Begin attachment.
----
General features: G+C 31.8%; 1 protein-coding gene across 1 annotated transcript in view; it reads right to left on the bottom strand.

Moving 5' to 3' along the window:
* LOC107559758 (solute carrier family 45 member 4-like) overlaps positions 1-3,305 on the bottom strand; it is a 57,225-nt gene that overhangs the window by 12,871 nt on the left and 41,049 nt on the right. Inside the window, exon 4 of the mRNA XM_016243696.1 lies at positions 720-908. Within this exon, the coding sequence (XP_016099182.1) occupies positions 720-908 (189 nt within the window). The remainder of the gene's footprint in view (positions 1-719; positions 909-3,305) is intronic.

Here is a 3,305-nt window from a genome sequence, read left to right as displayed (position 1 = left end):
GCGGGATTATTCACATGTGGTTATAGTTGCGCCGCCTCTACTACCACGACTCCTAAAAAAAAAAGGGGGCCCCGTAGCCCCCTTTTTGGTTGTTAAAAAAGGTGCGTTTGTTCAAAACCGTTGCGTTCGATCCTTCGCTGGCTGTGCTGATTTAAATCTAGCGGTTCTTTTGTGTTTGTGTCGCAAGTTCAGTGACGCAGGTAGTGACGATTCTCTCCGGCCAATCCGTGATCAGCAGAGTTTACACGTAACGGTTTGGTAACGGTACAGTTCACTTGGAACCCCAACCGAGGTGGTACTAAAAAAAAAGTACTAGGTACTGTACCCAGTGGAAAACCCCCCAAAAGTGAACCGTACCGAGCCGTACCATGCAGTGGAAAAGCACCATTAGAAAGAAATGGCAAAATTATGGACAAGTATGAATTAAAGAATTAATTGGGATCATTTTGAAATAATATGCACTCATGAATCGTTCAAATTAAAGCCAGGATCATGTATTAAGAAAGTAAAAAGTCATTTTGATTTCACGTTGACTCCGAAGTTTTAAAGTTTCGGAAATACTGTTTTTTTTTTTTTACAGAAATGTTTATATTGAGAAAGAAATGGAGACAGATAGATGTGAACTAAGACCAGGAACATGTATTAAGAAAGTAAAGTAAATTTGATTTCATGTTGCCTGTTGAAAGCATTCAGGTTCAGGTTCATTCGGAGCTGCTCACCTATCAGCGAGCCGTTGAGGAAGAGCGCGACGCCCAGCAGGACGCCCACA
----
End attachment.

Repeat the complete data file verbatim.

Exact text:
General features: G+C 31.8%; 1 protein-coding gene across 1 annotated transcript in view; it reads right to left on the bottom strand.

Moving 5' to 3' along the window:
* LOC107559758 (solute carrier family 45 member 4-like) overlaps positions 1-3,305 on the bottom strand; it is a 57,225-nt gene that overhangs the window by 12,871 nt on the left and 41,049 nt on the right. Inside the window, exon 4 of the mRNA XM_016243696.1 lies at positions 720-908. Within this exon, the coding sequence (XP_016099182.1) occupies positions 720-908 (189 nt within the window). The remainder of the gene's footprint in view (positions 1-719; positions 909-3,305) is intronic.

Here is a 3,305-nt window from a genome sequence, read left to right as displayed (position 1 = left end):
GCGGGATTATTCACATGTGGTTATAGTTGCGCCGCCTCTACTACCACGACTCCTAAAAAAAAAAGGGGGCCCCGTAGCCCCCTTTTTGGTTGTTAAAAAAGGTGCGTTTGTTCAAAACCGTTGCGTTCGATCCTTCGCTGGCTGTGCTGATTTAAATCTAGCGGTTCTTTTGTGTTTGTGTCGCAAGTTCAGTGACGCAGGTAGTGACGATTCTCTCCGGCCAATCCGTGATCAGCAGAGTTTACACGTAACGGTTTGGTAACGGTACAGTTCACTTGGAACCCCAACCGAGGTGGTACTAAAAAAAAAGTACTAGGTACTGTACCCAGTGGAAAACCCCCCAAAAGTGAACCGTACCGAGCCGTACCATGCAGTGGAAAAGCACCATTAGAAAGAAATGGCAAAATTATGGACAAGTATGAATTAAAGAATTAATTGGGATCATTTTGAAATAATATGCACTCATGAATCGTTCAAATTAAAGCCAGGATCATGTATTAAGAAAGTAAAAAGTCATTTTGATTTCACGTTGACTCCGAAGTTTTAAAGTTTCGGAAATACTGTTTTTTTTTTTTTACAGAAATGTTTATATTGAGAAAGAAATGGAGACAGATAGATGTGAACTAAGACCAGGAACATGTATTAAGAAAGTAAAGTAAATTTGATTTCATGTTGCCTGTTGAAAGCATTCAGGTTCAGGTTCATTCGGAGCTGCTCACCTATCAGCGAGCCGTTGAGGAAGAGCGCGACGCCCAGCAGGACGCCCACA